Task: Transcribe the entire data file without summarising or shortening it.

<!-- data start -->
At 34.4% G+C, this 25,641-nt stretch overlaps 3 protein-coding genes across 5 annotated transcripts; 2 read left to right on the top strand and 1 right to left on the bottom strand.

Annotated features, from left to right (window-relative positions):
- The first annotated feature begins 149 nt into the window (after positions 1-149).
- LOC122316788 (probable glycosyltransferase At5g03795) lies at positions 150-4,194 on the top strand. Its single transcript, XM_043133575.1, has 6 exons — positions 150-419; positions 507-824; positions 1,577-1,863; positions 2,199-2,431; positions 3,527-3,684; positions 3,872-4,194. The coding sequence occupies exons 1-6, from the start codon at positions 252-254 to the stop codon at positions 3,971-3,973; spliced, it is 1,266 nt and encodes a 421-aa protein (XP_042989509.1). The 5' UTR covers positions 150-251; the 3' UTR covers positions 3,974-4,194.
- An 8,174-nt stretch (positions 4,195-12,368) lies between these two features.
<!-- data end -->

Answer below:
At 34.4% G+C, this 25,641-nt stretch overlaps 3 protein-coding genes across 5 annotated transcripts; 2 read left to right on the top strand and 1 right to left on the bottom strand.

Annotated features, from left to right (window-relative positions):
- The first annotated feature begins 149 nt into the window (after positions 1-149).
- LOC122316788 (probable glycosyltransferase At5g03795) lies at positions 150-4,194 on the top strand. Its single transcript, XM_043133575.1, has 6 exons — positions 150-419; positions 507-824; positions 1,577-1,863; positions 2,199-2,431; positions 3,527-3,684; positions 3,872-4,194. The coding sequence occupies exons 1-6, from the start codon at positions 252-254 to the stop codon at positions 3,971-3,973; spliced, it is 1,266 nt and encodes a 421-aa protein (XP_042989509.1). The 5' UTR covers positions 150-251; the 3' UTR covers positions 3,974-4,194.
- An 8,174-nt stretch (positions 4,195-12,368) lies between these two features.